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Next Afghanistan battle: Opium

By Nick Paton Walsh, CNN
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Afghan drug war hurts farmers
  • Insurgency had been NATO's top priority
  • Now opium trade is taking attention
  • Price of opium has tripled, according to United Nations
  • Opium can be stored for years, is easy to hide and is worth a lot
  • Afghanistan
  • The Taliban
  • NATO

Badakhshan province, Afghanistan (CNN) -- Far away from the war, in the remote hills of Badakhshan, there is another battle raging. Trundling into the valleys on dusty roads ripped up by large SUVs, an Afghan task force is heading towards their target: an industry so profitable that many fear it's Afghanistan's only viable option once the West pulls its troops and money out.

We've joined up with the Ministry of Counter Narcotics looking for opium. Here in Badakhshan, the Taliban aren't much of a problem. The real issue is the business that has kept Afghans afloat for many years.

For a while, NATO eased off pushing against the opium trade, feeling that the enemies it created made it even harder to fight the insurgency that was its number one priority. But this year things are different for a reason.

The price of the drug has tripled, making it highly possible the harvest will flood record profits into the country, according to the United Nations Office of Drug Control here.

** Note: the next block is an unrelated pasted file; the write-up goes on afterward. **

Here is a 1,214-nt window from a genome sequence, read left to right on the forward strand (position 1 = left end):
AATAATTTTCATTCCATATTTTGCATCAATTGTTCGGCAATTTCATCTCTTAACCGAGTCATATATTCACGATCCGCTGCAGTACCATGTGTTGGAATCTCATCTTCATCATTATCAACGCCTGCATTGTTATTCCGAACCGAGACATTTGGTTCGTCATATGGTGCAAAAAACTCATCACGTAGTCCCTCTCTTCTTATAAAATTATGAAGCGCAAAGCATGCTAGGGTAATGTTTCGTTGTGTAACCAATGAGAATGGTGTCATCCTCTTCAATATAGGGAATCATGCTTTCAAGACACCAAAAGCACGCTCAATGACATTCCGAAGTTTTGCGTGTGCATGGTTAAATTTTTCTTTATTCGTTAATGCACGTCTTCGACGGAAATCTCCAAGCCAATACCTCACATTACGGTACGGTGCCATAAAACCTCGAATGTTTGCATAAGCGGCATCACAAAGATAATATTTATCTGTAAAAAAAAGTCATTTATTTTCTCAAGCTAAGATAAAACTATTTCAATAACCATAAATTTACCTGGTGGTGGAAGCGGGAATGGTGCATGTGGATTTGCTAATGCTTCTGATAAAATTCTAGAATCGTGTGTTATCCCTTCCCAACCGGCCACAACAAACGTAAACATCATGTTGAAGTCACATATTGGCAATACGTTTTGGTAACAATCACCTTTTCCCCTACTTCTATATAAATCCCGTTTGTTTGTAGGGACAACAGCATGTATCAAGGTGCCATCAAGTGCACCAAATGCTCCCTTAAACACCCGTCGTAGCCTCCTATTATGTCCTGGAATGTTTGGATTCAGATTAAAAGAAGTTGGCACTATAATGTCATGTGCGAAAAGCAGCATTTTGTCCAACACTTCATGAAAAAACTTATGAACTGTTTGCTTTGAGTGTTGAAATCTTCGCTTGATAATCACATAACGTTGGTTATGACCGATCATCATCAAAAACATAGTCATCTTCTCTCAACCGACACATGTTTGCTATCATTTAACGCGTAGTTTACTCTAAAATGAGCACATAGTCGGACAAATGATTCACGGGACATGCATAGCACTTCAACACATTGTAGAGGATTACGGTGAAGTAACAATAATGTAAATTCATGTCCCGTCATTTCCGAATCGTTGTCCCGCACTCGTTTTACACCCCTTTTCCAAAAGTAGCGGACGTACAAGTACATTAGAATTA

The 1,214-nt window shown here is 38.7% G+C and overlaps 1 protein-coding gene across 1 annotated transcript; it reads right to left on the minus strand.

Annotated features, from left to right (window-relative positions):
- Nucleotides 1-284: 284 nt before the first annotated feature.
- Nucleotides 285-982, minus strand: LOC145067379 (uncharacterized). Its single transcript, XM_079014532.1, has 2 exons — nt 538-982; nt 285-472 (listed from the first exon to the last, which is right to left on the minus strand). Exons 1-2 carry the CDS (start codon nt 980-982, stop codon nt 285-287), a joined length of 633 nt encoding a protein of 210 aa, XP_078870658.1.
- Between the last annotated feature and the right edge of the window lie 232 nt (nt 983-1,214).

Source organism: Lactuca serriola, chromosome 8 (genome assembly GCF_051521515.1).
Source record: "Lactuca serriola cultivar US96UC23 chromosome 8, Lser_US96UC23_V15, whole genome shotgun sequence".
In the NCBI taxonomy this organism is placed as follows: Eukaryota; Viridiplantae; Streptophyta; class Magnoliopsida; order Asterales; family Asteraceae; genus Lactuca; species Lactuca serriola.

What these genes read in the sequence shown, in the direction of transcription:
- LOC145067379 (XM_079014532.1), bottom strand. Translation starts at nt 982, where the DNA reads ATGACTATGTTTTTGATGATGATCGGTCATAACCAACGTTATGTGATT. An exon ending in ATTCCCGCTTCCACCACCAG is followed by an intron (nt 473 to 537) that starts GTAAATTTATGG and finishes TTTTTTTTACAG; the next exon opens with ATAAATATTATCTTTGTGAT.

"We can definitely see a record profit in this harvest", said the UNODC's director in Afghanistan, Jean-Luc Lemahieu. "Meaning that those who benefit most -- the traders, who are not necessarily the insurgents -- have the incentive to continue the violence, which is the reason why they are able to make the huge profits they have today."

That couldn't come at a worse time for Afghanistan. While most of the money from the opium trade floods into the black economy, some also reaches the insurgency. Either way, it does little to enhance the rule of law NATO so badly wants in order to stop Afghanistan from falling back into being a failed state. The price has risen, says the UNODC, because speculators have pushed it up.

No one knows what the next few years will bring in the country, so opium has become a good purchase. It can be stored for years, is small enough to hide in a house, and is worth an awful lot to a poor farmer. That -- together with the tripling of the price -- is why it's popular.

But in a tiny village we visit in the region of Argu, these arguments mean little. Opium is a basic argument for survival. They not grow wheat in this village, but also opium. Mohammad approaches us, just after police wipe out part of his crop. He lost a leg in a blast in Kabul and now has to deal with the loss of a crop that could have earned him $1,000.

He said, "We grow poppy because of poverty -- we had no other choice. We didn't grow it for four years here, but the government gave us no help, so we started again. Without it, we'd go hungry."

Mohammad won't discuss whom he would have sold his crop to. But those cartels are the big worry here. The war funds about two-thirds of the economy, and when NATO's money dries up it'll have to be replaced with something. Opium is the easy answer and along with it warlords and fears of a narco-state.

Here, far away from the war, growing opium is a simple economic argument - the easiest and often only money to be made.